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The Daily Wildcat

The Daily Wildcat

 

    State of young America looks dark, not hopeless

    The future looks bleak, but chances are, if you are reading this, you already knew that. According to a report titled “The State of Young America,” we are all doomed.

    And that’s only a slight exaggeration.

    The report was the result of a collaboration between Demos, a New York City-based think tank that works to influence public policy, and Young Invincibles, a nonprofit youth advocacy organization that focuses on advancing education, health care and economic opportunity for young adults between the ages 18 and 34. In other words, you.

    Our parents bemoan our laziness, the coddling and spoiling that has made us soft and so prone to whining about everything that has been essentially handed to us. But “The State of Young America” demonstrates a new reality: That sense of entitlement our parents complain about? It’s gone. In the wake of the Great Recession, nearly half of young Americans between 18 and 34 years old do not believe they will be economically better off than their parents.

    Among the youngest adults, the rate of unemployment is almost twice the national average, according to the report. And before the skeptics can suggest it’s because those darned kids just don’t know what hard work is, almost 60 percent of the survey’s respondents said they would rather work more.

    Making matters even darker, joblessness is worst among young adults with less education, but college graduates are still a minority. While the enrollment rate is growing, dropout rates are still high. Nearly half of high school graduates who move on to college fail to actually finish college, according to the report, which blames this rate on a number of factors.

    Since 1980, public university tuition has tripled. Average tuition at private universities has done nearly the same, and tuition at community colleges has more than doubled.

    Oddly, though recent graduates are working less than they want to be, more than half of 4-year college students work more than 20 hours a week as tuition rises and as financial aid shrinks. Working so much and going to school only part-time increases the risk that students will fail to complete their degrees, making it still harder for young adults to find employment.

    But while “The State of Young America” paints a stark portrait of the immense challenges faced by college students and recent graduates, not all is lost.

    For now, as far as the numbers project, this generation will be the first to be worse off than its parents were — a failure to live the American dream. But this is only a projection, and it doesn’t have to be this way.

    Demos and Young Invincibles offer specific solutions to improve the economic outlook. These include phasing increases into to the federal minimum wage, eventually reaching $10 per hour by 2013, so that low-wage workers to “live above poverty.” The report also suggests increasing accessibility to college, pointing to educational attainment as the cause behind the success of the middle class.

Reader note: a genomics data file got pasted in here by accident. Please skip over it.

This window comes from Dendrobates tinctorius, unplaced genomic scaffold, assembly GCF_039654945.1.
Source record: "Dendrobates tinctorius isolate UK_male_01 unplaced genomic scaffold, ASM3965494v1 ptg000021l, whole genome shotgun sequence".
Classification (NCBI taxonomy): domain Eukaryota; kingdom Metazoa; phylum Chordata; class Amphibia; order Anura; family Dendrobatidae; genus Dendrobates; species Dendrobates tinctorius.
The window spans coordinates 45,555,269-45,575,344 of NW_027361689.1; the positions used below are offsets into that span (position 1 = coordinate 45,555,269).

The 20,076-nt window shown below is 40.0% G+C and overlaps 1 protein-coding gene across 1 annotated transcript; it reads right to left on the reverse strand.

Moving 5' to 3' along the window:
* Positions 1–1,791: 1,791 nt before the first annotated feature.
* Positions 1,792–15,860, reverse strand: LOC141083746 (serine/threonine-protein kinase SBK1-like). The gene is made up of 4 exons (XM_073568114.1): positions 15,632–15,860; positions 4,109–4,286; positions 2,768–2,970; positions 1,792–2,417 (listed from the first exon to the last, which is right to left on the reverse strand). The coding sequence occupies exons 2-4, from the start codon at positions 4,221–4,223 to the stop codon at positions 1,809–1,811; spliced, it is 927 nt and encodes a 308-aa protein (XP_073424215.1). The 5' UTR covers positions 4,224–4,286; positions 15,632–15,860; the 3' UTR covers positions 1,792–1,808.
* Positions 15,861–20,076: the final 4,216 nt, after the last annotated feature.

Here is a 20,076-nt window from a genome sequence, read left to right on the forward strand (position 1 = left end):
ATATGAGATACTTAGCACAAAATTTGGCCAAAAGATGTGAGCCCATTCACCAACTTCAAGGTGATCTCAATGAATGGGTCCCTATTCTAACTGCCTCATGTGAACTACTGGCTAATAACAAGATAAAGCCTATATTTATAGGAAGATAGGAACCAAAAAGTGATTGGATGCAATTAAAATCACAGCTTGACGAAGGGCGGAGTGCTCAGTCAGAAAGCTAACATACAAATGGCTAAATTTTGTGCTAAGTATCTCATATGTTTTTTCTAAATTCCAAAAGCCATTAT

The subjects of the report are between 18 and 34, a period of time when people are shaping their futures: They pursue higher education and job skills, they join the workforce and begin to build careers. They buy their first houses, begin planning for families, start saving for retirement.

    Individually, all of these decisions will drastically influence our futures. Collectively, young America must decide they are worth saving.

    “The State of Young America” is more than a collection of numbers telling you of just how completely screwed your future looks thanks to the Great Recession and the decline of the United States’ middle class. Instead, it’s a reminder to endure.

    While it appears that this will be the first generation that will be economically worse off than its parents, it’s certainly not the first to face challenges. There’s no better way to prove the naysayers wrong than by demonstrating the ability to survive, and come out on the other side a better person because of it.

    Channel your anxiety into the quest for real, meaningful solutions. Don’t let fear become debilitating. Be informed and engaged. The frustration faced by young America can be turned into a positive force for change.

    —Editorials are determined by the Daily Wildcat opinions board and written by one of its members. They are Kristina Bui, Storm Byrd, Nicole Dimtsios and Steven Kwan. They can be reached at letters@wildcat.arizona.edu.

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